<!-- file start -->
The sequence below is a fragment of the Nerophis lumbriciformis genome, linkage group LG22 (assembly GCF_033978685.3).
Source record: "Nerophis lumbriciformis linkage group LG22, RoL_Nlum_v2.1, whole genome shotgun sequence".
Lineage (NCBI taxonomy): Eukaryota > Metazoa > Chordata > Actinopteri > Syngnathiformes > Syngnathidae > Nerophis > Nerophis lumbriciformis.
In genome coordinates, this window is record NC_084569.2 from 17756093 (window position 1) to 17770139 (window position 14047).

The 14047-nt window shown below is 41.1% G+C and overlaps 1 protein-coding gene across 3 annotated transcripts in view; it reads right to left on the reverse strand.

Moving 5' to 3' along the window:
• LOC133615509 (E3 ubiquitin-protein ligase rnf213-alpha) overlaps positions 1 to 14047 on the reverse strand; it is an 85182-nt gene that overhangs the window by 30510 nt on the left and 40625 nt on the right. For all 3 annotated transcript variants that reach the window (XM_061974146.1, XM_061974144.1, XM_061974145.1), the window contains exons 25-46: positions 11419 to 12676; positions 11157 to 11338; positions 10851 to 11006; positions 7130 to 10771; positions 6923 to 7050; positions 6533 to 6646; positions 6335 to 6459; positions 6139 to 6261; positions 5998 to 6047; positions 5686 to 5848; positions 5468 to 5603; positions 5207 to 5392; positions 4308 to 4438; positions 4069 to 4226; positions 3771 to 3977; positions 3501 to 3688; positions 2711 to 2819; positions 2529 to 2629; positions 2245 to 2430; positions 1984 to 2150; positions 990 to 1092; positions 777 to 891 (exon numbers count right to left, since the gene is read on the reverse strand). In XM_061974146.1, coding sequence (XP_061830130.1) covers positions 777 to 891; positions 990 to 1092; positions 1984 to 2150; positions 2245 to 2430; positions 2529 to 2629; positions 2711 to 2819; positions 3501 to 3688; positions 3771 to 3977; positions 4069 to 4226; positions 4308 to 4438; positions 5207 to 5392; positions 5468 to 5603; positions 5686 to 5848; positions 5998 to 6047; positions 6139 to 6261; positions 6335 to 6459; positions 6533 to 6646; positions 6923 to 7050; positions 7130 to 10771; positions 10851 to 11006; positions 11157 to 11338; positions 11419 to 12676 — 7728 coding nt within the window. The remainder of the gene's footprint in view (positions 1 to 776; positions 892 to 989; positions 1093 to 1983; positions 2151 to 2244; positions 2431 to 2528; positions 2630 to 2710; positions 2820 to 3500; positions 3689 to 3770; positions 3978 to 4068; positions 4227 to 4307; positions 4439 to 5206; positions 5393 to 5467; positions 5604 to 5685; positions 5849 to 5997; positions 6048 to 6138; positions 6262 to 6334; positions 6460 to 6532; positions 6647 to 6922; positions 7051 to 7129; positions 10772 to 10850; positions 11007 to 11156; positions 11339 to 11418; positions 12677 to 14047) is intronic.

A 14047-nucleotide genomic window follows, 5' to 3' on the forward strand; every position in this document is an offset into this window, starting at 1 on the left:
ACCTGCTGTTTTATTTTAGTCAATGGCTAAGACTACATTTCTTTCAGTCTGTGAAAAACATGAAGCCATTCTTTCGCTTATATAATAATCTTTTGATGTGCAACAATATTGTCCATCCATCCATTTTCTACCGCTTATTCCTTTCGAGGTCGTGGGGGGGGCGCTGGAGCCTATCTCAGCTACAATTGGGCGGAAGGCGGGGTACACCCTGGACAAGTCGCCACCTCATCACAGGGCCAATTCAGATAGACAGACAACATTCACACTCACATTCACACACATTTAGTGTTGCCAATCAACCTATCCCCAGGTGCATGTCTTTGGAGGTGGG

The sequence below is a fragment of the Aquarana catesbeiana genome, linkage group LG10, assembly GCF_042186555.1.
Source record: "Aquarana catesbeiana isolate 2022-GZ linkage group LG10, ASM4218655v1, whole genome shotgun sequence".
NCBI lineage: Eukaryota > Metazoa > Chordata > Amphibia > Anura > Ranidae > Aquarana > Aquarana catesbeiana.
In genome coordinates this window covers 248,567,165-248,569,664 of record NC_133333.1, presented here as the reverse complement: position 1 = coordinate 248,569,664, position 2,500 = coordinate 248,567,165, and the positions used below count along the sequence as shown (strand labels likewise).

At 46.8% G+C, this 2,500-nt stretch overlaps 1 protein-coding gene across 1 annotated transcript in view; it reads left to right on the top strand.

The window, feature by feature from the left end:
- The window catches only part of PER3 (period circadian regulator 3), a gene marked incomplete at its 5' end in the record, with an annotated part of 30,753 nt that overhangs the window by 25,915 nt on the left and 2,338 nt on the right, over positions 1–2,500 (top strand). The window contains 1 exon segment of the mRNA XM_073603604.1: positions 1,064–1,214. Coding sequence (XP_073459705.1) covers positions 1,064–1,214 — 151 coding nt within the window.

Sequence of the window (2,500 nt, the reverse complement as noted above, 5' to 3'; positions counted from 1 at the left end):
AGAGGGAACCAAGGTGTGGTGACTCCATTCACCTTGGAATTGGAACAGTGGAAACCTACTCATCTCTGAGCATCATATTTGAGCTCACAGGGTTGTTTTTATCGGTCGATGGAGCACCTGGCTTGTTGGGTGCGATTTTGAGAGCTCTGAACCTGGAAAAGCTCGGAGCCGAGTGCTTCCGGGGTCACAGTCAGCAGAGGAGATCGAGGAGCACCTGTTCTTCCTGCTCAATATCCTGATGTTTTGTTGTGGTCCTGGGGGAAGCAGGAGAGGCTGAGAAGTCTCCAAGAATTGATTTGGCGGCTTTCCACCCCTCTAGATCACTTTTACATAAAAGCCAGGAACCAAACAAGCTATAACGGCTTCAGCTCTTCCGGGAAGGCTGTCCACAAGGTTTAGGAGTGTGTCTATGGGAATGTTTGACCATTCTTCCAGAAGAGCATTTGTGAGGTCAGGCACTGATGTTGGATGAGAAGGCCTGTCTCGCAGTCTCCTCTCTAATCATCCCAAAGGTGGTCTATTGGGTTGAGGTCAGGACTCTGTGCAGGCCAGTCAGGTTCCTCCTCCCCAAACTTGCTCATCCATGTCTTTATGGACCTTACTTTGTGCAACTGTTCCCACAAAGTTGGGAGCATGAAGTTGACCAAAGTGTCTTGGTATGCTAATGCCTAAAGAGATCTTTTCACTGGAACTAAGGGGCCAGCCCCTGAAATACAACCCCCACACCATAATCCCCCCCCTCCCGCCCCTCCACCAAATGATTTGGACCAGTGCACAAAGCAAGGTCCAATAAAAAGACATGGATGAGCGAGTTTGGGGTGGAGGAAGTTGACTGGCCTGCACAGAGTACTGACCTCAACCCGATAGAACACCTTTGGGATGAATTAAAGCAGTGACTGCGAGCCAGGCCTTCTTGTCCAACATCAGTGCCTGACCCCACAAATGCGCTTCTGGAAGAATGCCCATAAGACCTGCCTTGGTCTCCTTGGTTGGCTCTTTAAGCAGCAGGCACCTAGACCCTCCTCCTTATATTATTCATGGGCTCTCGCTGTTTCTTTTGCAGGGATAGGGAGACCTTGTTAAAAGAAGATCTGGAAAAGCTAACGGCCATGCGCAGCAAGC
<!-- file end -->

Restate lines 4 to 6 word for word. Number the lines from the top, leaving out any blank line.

In genome coordinates, this window is record NC_084569.2 from 17756093 (window position 1) to 17770139 (window position 14047).

The 14047-nt window shown below is 41.1% G+C and overlaps 1 protein-coding gene across 3 annotated transcripts in view; it reads right to left on the reverse strand.

Moving 5' to 3' along the window: